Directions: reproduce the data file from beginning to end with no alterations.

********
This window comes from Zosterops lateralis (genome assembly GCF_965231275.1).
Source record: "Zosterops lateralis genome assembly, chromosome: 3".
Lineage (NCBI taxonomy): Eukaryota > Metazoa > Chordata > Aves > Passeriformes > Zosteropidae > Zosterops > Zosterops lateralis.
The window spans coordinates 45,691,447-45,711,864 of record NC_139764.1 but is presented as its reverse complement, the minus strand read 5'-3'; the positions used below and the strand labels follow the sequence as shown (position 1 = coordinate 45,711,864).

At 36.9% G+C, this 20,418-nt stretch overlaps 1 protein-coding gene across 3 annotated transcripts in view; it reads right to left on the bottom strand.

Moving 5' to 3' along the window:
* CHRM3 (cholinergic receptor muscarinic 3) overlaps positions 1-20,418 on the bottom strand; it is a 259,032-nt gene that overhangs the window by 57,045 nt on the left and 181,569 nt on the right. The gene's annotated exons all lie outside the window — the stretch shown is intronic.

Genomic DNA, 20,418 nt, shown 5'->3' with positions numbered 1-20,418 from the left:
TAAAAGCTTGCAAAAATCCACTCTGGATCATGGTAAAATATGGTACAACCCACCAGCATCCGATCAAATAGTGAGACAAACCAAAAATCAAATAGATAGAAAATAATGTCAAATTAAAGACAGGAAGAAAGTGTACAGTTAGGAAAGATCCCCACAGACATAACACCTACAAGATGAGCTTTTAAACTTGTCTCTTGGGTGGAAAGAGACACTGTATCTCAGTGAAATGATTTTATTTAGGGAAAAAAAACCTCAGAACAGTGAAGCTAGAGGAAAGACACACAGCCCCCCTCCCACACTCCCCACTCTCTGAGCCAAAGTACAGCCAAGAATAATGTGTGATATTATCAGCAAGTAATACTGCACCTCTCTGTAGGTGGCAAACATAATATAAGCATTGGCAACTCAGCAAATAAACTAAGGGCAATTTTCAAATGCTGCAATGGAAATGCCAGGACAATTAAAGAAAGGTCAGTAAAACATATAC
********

This window comes from Zosterops lateralis (genome assembly GCF_965231275.1).
Source record: "Zosterops lateralis genome assembly, chromosome: 3".
Lineage (NCBI taxonomy): Eukaryota > Metazoa > Chordata > Aves > Passeriformes > Zosteropidae > Zosterops > Zosterops lateralis.
The window spans coordinates 45,691,447-45,711,864 of record NC_139764.1 but is presented as its reverse complement, the minus strand read 5'-3'; the positions used below and the strand labels follow the sequence as shown (position 1 = coordinate 45,711,864).

At 36.9% G+C, this 20,418-nt stretch overlaps 1 protein-coding gene across 3 annotated transcripts in view; it reads right to left on the bottom strand.

Moving 5' to 3' along the window:
* CHRM3 (cholinergic receptor muscarinic 3) overlaps positions 1-20,418 on the bottom strand; it is a 259,032-nt gene that overhangs the window by 57,045 nt on the left and 181,569 nt on the right. The gene's annotated exons all lie outside the window — the stretch shown is intronic.

Genomic DNA, 20,418 nt, shown 5'->3' with positions numbered 1-20,418 from the left:
TAAAAGCTTGCAAAAATCCACTCTGGATCATGGTAAAATATGGTACAACCCACCAGCATCCGATCAAATAGTGAGACAAACCAAAAATCAAATAGATAGAAAATAATGTCAAATTAAAGACAGGAAGAAAGTGTACAGTTAGGAAAGATCCCCACAGACATAACACCTACAAGATGAGCTTTTAAACTTGTCTCTTGGGTGGAAAGAGACACTGTATCTCAGTGAAATGATTTTATTTAGGGAAAAAAAACCTCAGAACAGTGAAGCTAGAGGAAAGACACACAGCCCCCCTCCCACACTCCCCACTCTCTGAGCCAAAGTACAGCCAAGAATAATGTGTGATATTATCAGCAAGTAATACTGCACCTCTCTGTAGGTGGCAAACATAATATAAGCATTGGCAACTCAGCAAATAAACTAAGGGCAATTTTCAAATGCTGCAATGGAAATGCCAGGACAATTAAAGAAAGGTCAGTAAAACATATAC